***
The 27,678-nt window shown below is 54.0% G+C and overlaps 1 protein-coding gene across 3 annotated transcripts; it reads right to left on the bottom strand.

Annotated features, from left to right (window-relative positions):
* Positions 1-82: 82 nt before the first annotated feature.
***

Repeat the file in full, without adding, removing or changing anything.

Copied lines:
The 27,678-nt window shown below is 54.0% G+C and overlaps 1 protein-coding gene across 3 annotated transcripts; it reads right to left on the bottom strand.

Annotated features, from left to right (window-relative positions):
* Positions 1-82: 82 nt before the first annotated feature.